Young wheat grain, stripped from its stem in late summer, tastes sweet and juicy, an attractive nibble for Stone Age foragers. Eventually, though, we became provident and realised that grain left to grow to maturation and stored in a dry place would provide food throughout the bleak northern winter.
A simple stone mill known as a quern was devised to crush dry grain. In time, the lower stone became dished, to contain its contents, and the upper stone grew smaller and easier to manipulate. Thus evolved the design of the bowl-shaped mortar with its handled pestle. The crushed wheat was cooked with water to produce a porridge which up until 200 years ago in Britain provided vital sustenance for the poor. Thomas Hardy describes meals of frumenty, or firmity, in The Mayor of Casterbridge.
Of the antique mortars that have survived in Britain, most are brass, and some were used by pharmacists. Stone and marble kitchen mortars like those of Eliza Acton and Mrs Beeton appear to have been discarded in the days when domestic kitchen equipment was considered of little interest. But now, in Britain's post-modern kitchen - where cooking is valued not simply for its speed - there's a remarkable mortar revival. They can be found in all sizes, in brass, cast-iron, porcelain, marble, stoneware, glass or wood.
Bearing in mind that the function of the mortar is to resist the force you apply through the pestle, it is clear that of all these materials, porcelain is much the best. It is the hardest, smoothest and most practical, as it is heavy, highly durable, does not absorb flavours and is easy to clean. The best porcelain mortar around is made in Staffordshire, by Milton Brook. This cool, off-white, spouted bowl with matching wooden-handled pestle is a joy to use. A circular movement crushes the contents against the base and side of the mortar, while a strong downward movement crushes the food by pounding.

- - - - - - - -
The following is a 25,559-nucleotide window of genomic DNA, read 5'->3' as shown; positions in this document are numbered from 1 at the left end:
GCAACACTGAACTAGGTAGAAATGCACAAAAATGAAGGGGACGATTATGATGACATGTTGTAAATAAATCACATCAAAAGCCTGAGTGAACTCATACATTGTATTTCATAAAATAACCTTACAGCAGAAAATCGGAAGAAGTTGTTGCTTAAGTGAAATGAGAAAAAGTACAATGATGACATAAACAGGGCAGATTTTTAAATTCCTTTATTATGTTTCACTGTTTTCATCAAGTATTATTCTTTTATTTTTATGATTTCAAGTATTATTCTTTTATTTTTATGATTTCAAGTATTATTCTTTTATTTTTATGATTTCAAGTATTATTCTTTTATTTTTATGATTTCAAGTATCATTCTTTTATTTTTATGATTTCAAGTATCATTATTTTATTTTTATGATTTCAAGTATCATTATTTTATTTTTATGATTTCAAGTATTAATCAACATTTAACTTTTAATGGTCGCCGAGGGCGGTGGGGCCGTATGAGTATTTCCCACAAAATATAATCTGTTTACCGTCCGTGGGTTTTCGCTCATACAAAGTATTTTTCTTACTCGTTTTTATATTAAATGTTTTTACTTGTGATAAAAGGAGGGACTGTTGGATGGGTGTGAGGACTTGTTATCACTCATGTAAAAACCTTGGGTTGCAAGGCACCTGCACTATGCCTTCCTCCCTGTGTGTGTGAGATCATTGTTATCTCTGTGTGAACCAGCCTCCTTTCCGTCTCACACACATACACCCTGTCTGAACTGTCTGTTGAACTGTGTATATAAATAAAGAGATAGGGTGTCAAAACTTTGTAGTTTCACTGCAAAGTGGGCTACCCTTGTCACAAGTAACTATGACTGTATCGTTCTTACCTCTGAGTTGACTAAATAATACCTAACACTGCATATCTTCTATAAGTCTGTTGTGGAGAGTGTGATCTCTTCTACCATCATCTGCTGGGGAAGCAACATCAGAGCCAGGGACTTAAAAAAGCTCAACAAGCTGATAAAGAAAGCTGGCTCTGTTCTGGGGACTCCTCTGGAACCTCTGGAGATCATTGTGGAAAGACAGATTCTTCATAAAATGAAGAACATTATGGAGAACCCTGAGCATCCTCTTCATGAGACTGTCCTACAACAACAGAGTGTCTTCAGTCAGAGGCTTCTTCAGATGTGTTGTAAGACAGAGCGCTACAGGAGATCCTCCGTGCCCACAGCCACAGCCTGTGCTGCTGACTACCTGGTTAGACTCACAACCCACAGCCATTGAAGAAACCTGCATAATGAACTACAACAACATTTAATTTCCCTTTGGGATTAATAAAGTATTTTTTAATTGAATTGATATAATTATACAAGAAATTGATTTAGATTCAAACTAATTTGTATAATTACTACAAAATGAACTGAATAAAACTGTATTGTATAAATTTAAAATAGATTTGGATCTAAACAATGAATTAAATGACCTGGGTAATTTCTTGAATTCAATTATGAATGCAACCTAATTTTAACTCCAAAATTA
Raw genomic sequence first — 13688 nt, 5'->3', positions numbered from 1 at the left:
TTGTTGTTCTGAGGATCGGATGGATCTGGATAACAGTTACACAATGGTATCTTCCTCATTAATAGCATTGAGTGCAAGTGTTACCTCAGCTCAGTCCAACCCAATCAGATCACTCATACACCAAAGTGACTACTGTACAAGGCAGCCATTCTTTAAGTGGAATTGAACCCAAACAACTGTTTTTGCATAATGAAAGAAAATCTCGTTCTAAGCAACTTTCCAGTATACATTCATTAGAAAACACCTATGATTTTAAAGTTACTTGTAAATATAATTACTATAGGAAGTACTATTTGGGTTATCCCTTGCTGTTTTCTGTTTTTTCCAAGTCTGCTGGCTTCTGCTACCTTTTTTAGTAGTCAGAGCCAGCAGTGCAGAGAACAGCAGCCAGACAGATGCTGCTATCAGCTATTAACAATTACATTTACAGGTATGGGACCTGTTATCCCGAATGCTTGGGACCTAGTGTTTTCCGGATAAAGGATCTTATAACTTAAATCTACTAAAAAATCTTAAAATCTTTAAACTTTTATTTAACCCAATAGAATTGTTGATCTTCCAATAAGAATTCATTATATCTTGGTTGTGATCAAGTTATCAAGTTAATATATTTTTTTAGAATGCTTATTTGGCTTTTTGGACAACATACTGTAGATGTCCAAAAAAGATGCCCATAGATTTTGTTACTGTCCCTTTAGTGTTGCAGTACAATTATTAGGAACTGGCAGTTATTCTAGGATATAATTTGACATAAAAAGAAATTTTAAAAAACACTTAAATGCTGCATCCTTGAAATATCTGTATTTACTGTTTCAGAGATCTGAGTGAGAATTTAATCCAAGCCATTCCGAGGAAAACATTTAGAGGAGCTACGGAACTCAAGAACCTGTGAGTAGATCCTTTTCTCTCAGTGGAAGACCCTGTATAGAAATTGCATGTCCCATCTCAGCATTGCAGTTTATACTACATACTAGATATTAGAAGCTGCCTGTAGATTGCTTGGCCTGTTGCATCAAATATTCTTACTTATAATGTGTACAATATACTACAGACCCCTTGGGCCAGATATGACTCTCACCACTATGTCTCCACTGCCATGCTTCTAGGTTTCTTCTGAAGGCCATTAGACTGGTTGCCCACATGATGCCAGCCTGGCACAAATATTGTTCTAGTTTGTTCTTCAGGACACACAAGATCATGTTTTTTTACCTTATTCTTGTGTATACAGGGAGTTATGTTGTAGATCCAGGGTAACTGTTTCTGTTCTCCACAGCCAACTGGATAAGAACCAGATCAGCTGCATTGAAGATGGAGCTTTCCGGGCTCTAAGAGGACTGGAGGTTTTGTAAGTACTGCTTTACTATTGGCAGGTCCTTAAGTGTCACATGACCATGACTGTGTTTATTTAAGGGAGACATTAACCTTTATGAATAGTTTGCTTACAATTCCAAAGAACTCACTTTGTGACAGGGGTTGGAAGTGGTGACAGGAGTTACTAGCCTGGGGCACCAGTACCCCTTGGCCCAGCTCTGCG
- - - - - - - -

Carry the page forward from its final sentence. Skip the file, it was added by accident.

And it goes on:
A well-equipped kitchen has two mortars: a small one about 10cm across for spices, garlic, or herbs; and a larger one, say 18cm across, for pounding nuts and meat, and making sauce.
Spices freshly crushed in a mortar are a revelation compared with their stale, tired taste when ground weeks before. You can gauge the fineness more easily than when using an electric coffee mill, which pulverises almost too quickly. Coarsely crushed coriander seeds or gently bruised cardamom pods are most easily achieved in a mortar. And using a mortar to grind and blend your own spice mixtures is sheer pleasure; a combination of cumin, fenugreek, and mustard seeds, with black peppercorns and dried red chillis ground together for Indian dishes; or a fiery Tunisian paste of caraway seeds, garlic, red chillis and fresh coriander; or simply a traditional English blend of cloves, allspice and nutmeg.
The sauces of the ancient world such as Roman garum were prepared in a mortar, and Mediterranean salsas still taste at their best prepared in this timeless vessel: Provencal aioli, Genoese pesto, Greek skorthalia, anchoiade and countless fresh herb-rich green sauces. Such a sauce has more character, intensity and texture than when whizzed up in an electric processor which incorporates air that lightens both colour and flavour. A simple, elegant mortar containing an aromatic sauce is its own serving dish, welcome on any table. Serve the one below with grissini and crudites as an appetiser, to garnish vegetable soups, dress pasta, or with grilled meat.
2 cloves garlic, peeled and roughly chopped
4 anchovy fillets, drained of oil and roughly chopped
1 tablespoon capers, drained of brine
1 tablespoon Dijon mustard
30g/1 oz flat-leaf or continental parsley leaves
2-3 tablespoons each of basil, and mint or coriander leaves
100ml/3 1/2 fl oz olive oil
squeeze of lemon juice
In a mortar crush together the garlic, anchovies, capers and mustard until fairly smooth. Add the herbs and pound with a little olive oil until you have a homogenous mixture, but still with some texture. Gradually add the olive oil, mixing until well combined. Add lemon juice to taste.Reuse content